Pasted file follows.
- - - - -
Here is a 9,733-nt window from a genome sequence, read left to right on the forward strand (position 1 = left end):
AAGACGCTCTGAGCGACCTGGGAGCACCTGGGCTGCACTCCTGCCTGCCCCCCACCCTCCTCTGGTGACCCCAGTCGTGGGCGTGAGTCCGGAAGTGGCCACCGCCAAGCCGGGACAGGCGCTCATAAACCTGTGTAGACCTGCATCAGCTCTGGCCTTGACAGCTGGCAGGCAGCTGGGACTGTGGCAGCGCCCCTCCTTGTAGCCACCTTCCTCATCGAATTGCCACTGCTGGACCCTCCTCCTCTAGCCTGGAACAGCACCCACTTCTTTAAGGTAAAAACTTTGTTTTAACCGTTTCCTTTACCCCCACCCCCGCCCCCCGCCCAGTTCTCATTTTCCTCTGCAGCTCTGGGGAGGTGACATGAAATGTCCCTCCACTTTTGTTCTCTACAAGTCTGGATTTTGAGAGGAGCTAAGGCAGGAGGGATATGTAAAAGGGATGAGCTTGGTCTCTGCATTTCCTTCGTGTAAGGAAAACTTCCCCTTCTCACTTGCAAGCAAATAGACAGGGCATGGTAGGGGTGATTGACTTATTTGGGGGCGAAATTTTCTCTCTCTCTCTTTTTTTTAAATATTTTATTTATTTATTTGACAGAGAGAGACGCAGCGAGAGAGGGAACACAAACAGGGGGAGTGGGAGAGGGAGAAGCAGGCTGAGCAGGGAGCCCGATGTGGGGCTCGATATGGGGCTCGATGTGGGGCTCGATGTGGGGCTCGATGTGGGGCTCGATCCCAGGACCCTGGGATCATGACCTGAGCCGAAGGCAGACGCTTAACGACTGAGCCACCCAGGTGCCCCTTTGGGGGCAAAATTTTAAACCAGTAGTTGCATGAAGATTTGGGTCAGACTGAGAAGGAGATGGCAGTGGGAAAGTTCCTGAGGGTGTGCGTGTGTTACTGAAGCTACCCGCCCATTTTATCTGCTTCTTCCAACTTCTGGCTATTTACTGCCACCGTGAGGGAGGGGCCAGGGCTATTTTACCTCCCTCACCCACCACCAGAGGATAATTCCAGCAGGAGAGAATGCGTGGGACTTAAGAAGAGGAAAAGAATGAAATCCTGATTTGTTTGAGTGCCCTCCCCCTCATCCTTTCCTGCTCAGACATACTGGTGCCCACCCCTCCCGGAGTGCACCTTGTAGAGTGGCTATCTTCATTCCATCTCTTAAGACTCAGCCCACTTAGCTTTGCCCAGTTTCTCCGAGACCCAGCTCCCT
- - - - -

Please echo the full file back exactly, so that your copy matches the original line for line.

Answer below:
Here is a 9,733-nt window from a genome sequence, read left to right on the forward strand (position 1 = left end):
AAGACGCTCTGAGCGACCTGGGAGCACCTGGGCTGCACTCCTGCCTGCCCCCCACCCTCCTCTGGTGACCCCAGTCGTGGGCGTGAGTCCGGAAGTGGCCACCGCCAAGCCGGGACAGGCGCTCATAAACCTGTGTAGACCTGCATCAGCTCTGGCCTTGACAGCTGGCAGGCAGCTGGGACTGTGGCAGCGCCCCTCCTTGTAGCCACCTTCCTCATCGAATTGCCACTGCTGGACCCTCCTCCTCTAGCCTGGAACAGCACCCACTTCTTTAAGGTAAAAACTTTGTTTTAACCGTTTCCTTTACCCCCACCCCCGCCCCCCGCCCAGTTCTCATTTTCCTCTGCAGCTCTGGGGAGGTGACATGAAATGTCCCTCCACTTTTGTTCTCTACAAGTCTGGATTTTGAGAGGAGCTAAGGCAGGAGGGATATGTAAAAGGGATGAGCTTGGTCTCTGCATTTCCTTCGTGTAAGGAAAACTTCCCCTTCTCACTTGCAAGCAAATAGACAGGGCATGGTAGGGGTGATTGACTTATTTGGGGGCGAAATTTTCTCTCTCTCTCTTTTTTTTAAATATTTTATTTATTTATTTGACAGAGAGAGACGCAGCGAGAGAGGGAACACAAACAGGGGGAGTGGGAGAGGGAGAAGCAGGCTGAGCAGGGAGCCCGATGTGGGGCTCGATATGGGGCTCGATGTGGGGCTCGATGTGGGGCTCGATGTGGGGCTCGATCCCAGGACCCTGGGATCATGACCTGAGCCGAAGGCAGACGCTTAACGACTGAGCCACCCAGGTGCCCCTTTGGGGGCAAAATTTTAAACCAGTAGTTGCATGAAGATTTGGGTCAGACTGAGAAGGAGATGGCAGTGGGAAAGTTCCTGAGGGTGTGCGTGTGTTACTGAAGCTACCCGCCCATTTTATCTGCTTCTTCCAACTTCTGGCTATTTACTGCCACCGTGAGGGAGGGGCCAGGGCTATTTTACCTCCCTCACCCACCACCAGAGGATAATTCCAGCAGGAGAGAATGCGTGGGACTTAAGAAGAGGAAAAGAATGAAATCCTGATTTGTTTGAGTGCCCTCCCCCTCATCCTTTCCTGCTCAGACATACTGGTGCCCACCCCTCCCGGAGTGCACCTTGTAGAGTGGCTATCTTCATTCCATCTCTTAAGACTCAGCCCACTTAGCTTTGCCCAGTTTCTCCGAGACCCAGCTCCCT